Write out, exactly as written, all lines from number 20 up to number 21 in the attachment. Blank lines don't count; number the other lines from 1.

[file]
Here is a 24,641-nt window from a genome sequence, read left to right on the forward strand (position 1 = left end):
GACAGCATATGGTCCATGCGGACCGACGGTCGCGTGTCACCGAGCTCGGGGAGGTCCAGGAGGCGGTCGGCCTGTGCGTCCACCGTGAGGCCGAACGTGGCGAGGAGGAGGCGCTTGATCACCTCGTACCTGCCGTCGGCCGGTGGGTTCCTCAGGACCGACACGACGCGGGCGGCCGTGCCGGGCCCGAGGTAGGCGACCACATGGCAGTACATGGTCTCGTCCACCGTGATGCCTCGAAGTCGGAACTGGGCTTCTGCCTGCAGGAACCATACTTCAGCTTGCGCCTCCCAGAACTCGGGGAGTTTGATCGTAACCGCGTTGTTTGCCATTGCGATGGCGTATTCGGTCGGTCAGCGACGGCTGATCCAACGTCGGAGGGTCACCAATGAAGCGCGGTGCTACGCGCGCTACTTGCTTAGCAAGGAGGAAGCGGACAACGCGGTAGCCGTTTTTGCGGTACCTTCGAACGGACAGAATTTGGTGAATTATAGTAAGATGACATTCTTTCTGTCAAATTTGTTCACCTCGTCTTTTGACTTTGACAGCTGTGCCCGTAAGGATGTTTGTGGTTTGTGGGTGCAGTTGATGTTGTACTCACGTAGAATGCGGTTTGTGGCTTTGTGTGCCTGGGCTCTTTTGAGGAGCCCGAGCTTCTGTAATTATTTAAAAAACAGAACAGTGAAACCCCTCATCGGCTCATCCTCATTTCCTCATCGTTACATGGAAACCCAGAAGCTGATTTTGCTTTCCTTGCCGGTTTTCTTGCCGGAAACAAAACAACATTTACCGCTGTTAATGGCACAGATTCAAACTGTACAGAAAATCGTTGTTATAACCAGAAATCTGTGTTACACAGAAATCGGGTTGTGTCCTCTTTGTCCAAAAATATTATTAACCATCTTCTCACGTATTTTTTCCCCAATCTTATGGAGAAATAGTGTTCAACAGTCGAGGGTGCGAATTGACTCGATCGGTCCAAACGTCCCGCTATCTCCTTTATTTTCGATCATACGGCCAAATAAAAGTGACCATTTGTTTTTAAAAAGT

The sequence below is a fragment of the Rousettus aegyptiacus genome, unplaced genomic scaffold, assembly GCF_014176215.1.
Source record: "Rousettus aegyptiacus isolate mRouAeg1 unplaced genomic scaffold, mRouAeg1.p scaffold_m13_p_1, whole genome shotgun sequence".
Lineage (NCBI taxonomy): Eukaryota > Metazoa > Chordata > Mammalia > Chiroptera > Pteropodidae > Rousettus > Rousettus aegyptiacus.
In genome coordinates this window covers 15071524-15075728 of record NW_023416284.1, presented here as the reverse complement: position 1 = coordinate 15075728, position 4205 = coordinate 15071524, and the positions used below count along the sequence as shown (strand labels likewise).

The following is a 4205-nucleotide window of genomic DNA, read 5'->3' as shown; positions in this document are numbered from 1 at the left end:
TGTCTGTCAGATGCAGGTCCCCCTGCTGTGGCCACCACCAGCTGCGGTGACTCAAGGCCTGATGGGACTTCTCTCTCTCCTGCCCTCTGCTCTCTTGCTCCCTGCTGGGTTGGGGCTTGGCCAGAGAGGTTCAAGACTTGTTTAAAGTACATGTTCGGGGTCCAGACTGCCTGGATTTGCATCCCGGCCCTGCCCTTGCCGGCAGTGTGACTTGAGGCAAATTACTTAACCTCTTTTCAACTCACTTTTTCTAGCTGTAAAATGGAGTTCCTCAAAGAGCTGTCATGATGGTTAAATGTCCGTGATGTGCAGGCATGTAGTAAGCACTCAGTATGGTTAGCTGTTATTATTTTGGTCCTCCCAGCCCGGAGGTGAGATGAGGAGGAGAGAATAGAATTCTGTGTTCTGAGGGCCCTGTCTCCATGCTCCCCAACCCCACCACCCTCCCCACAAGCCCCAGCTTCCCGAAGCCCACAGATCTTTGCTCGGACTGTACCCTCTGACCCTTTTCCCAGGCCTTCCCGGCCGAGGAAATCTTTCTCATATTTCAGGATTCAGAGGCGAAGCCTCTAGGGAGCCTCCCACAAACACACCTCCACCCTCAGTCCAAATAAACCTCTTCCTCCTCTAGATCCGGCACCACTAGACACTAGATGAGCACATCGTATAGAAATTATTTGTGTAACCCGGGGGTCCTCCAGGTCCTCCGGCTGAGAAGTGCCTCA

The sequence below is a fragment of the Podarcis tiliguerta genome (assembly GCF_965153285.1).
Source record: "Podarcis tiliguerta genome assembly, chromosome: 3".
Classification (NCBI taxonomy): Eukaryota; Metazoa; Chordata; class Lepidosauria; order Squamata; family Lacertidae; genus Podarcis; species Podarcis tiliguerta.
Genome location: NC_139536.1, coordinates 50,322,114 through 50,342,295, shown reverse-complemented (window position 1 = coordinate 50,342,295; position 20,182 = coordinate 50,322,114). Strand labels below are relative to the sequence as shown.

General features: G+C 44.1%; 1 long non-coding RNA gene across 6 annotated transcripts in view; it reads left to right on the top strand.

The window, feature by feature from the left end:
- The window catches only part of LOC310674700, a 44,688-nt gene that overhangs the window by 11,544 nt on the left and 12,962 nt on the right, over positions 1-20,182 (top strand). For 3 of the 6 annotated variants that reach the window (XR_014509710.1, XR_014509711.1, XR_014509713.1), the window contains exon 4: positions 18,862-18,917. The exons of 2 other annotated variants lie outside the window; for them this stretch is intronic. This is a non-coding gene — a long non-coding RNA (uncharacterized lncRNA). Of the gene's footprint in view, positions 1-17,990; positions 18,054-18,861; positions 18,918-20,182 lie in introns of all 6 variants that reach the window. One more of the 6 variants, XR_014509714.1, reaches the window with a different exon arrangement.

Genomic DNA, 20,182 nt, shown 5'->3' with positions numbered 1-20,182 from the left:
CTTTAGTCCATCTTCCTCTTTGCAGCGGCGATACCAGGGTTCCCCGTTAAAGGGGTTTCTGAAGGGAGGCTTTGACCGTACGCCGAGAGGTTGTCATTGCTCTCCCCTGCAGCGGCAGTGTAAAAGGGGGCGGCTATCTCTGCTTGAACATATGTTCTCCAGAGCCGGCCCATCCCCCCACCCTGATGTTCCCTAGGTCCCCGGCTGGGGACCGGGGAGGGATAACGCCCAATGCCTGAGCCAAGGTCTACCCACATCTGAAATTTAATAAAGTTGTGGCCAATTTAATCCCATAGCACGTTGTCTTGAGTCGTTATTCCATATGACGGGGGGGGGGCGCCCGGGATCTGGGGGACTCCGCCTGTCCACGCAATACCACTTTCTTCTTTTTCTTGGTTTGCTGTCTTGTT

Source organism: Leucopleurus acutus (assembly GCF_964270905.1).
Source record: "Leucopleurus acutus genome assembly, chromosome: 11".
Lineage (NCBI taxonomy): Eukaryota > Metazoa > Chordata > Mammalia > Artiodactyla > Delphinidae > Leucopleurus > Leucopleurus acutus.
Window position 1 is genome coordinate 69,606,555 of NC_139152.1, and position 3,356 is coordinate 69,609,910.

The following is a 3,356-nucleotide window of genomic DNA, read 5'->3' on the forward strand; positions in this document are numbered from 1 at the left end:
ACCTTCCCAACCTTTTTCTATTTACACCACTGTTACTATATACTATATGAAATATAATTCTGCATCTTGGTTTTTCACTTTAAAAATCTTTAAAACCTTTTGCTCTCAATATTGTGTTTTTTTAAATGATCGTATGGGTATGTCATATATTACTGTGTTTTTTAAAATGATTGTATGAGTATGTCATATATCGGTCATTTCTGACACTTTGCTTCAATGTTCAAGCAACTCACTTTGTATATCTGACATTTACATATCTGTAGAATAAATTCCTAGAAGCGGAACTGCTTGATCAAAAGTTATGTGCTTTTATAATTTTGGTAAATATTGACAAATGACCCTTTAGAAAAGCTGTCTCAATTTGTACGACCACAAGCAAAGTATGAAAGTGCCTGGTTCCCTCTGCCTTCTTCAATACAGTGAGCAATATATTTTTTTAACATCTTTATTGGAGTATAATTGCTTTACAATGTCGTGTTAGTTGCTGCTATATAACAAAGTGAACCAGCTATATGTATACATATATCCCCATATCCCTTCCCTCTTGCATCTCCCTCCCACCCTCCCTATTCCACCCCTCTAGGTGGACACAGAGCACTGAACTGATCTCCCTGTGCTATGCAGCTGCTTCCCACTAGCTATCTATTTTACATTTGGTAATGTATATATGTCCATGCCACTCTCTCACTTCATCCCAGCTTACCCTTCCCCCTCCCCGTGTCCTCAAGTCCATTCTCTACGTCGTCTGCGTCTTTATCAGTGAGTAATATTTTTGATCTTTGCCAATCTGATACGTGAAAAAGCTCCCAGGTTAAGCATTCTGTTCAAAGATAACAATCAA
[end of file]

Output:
Lineage (NCBI taxonomy): Eukaryota > Metazoa > Chordata > Mammalia > Artiodactyla > Delphinidae > Leucopleurus > Leucopleurus acutus.
Window position 1 is genome coordinate 69,606,555 of NC_139152.1, and position 3,356 is coordinate 69,609,910.